London – Scottish whisky exports returned to growth for the first time in five years in 2016 thanks to a weaker pound after Britain voted for Brexit, official figures show.
The exports, which account for 90 percent of total sales, increased in value by £153 million ($199 million, 171 million euros) to more than £4.0 billion last year, according to the Scotch Whisky Association.
By volume, exports rose to more than 1.2 billion bottles.
“This is the first time since 2011 that both value and volume of Scotch exports recorded positive annual growth rates,” the association said in a report, crediting the cheap value of sterling following Britain’s vote in June 2016 to exit the European Union.
“The value of sterling depreciated considerably, effectively making UK products sold abroad more attractive from a pricing perspective,” said the report.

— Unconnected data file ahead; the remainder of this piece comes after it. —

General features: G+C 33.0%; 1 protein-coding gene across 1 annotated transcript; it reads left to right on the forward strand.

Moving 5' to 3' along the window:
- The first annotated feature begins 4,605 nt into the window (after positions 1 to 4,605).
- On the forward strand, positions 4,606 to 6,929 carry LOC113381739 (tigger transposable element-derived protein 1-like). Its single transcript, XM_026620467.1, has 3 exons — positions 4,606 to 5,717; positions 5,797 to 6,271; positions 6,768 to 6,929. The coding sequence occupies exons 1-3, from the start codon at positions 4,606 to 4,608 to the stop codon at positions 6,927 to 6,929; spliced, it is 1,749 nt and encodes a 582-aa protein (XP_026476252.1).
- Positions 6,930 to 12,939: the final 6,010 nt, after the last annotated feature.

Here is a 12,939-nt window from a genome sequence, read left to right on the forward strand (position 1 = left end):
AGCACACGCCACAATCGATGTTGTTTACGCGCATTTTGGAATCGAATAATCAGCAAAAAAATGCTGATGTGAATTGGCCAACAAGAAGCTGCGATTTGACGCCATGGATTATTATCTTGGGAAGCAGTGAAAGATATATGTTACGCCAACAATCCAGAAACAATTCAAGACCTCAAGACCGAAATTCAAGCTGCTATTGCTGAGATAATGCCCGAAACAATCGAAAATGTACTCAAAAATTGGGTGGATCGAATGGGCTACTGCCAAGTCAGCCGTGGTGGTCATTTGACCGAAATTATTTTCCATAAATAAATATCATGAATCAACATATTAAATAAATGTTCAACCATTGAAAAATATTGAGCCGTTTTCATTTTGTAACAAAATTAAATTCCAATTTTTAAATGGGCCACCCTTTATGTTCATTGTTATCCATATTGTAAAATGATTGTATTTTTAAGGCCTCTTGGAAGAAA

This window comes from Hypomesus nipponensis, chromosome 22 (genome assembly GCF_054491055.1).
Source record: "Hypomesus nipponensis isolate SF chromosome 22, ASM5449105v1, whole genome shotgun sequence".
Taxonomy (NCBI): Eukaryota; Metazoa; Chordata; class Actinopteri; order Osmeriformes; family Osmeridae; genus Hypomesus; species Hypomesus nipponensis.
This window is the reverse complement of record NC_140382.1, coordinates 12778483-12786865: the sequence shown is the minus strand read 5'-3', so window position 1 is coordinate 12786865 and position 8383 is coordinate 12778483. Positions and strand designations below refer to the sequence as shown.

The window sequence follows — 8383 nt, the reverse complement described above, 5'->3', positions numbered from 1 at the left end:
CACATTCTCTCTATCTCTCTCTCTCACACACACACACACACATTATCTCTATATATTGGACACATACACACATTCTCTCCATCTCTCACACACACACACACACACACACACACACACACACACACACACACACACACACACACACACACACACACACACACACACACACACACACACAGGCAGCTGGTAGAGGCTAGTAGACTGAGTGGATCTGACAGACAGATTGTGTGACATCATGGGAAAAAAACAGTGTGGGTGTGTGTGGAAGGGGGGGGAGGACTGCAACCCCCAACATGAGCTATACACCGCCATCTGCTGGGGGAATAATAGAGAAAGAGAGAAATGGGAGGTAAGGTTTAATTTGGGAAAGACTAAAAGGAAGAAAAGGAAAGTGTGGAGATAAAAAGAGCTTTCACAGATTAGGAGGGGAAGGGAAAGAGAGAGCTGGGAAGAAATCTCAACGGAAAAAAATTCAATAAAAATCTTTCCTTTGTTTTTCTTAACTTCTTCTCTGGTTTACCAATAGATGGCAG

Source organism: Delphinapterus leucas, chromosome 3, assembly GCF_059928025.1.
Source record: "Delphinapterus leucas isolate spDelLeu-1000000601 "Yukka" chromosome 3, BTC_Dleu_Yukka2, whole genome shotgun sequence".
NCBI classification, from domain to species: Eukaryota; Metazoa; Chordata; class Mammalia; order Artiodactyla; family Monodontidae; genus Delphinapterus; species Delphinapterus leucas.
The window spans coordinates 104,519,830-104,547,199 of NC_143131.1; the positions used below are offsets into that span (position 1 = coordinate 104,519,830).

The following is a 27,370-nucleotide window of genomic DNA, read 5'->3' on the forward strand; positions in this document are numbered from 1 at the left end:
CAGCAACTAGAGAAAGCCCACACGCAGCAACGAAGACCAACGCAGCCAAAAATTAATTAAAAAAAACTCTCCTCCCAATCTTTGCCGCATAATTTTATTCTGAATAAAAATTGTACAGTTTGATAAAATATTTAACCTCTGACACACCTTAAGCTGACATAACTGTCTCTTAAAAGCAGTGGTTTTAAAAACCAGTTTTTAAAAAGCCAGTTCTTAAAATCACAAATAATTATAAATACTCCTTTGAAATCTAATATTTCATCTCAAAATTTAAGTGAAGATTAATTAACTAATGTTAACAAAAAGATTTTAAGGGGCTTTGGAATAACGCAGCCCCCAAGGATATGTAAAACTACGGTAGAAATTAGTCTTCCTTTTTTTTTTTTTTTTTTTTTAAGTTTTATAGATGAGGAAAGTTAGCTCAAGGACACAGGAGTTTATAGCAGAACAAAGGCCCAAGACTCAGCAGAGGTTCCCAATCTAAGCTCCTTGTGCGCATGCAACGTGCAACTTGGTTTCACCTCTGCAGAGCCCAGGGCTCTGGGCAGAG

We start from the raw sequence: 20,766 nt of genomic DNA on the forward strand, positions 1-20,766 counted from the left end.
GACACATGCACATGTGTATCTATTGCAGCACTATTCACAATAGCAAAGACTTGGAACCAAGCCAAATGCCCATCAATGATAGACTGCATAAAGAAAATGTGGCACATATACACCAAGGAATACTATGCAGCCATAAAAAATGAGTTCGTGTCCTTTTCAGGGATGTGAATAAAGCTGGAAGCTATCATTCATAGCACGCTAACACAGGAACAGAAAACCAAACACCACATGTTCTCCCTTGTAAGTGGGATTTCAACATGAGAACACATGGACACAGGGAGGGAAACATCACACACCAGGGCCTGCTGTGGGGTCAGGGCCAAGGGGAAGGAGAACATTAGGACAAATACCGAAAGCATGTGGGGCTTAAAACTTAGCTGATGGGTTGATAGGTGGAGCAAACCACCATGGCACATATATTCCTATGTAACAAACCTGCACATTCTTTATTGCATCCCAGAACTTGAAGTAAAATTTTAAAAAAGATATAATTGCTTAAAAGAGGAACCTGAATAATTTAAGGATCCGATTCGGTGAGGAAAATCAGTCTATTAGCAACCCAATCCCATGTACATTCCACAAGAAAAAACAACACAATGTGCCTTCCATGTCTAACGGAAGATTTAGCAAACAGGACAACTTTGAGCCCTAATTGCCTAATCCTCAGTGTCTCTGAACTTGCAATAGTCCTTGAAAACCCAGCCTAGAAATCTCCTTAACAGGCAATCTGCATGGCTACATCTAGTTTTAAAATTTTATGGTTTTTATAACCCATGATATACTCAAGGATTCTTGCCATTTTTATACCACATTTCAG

However, it warned that leaving the EU would present challenges.
“Both ensuring a deal which allows smooth movement of goods from the UK to Europe and securing the benefits from existing EU trade deals are major objectives.”
Leaving without a trade deal would risk losing benefits, including lower tariffs, in markets representing around 10 percent of exports, said the report.
Scottish whisky was directly exported to 182 countries in 2016, up from 174 in 2015.
More than 10,000 people are directly employed in the Scottish industry – up six percent in the past three years – while a further 30,000 people work in its supply chain from bottling to distribution.
Scottish whisky accounted for 1.3 percent of the total value of British export goods in 2016, with the United States, France and Singapore the top markets.